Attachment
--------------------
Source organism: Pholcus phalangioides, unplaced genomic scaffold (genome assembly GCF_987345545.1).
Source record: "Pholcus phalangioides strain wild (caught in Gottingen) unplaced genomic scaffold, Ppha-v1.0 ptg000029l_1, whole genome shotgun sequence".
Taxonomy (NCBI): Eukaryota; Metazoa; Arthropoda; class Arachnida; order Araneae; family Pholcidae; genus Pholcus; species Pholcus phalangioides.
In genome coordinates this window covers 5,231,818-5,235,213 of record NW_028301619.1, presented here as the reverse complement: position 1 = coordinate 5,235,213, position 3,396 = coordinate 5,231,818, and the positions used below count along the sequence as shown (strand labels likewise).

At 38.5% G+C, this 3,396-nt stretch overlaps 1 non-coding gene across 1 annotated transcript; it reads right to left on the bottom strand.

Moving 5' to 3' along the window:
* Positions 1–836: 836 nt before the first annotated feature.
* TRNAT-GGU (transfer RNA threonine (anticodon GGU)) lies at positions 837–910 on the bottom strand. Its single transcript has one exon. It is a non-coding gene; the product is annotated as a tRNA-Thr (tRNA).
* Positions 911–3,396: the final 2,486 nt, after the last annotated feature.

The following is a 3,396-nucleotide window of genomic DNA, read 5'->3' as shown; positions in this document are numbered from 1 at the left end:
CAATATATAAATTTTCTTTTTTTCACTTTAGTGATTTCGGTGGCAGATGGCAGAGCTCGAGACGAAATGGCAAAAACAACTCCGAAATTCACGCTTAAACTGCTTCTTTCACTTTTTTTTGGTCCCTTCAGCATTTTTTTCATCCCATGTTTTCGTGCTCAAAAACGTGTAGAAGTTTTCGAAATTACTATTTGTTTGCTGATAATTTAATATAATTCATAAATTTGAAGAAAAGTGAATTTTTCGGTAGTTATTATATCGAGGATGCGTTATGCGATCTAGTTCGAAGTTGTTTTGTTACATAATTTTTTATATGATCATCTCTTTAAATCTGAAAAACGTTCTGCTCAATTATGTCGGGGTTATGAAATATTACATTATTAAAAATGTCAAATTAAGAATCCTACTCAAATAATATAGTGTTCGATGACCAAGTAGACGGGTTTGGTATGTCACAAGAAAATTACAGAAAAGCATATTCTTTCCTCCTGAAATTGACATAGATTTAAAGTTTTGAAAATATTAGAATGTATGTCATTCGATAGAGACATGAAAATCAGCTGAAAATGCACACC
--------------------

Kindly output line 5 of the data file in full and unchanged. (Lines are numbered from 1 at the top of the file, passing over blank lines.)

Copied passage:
At 38.5% G+C, this 3,396-nt stretch overlaps 1 non-coding gene across 1 annotated transcript; it reads right to left on the bottom strand.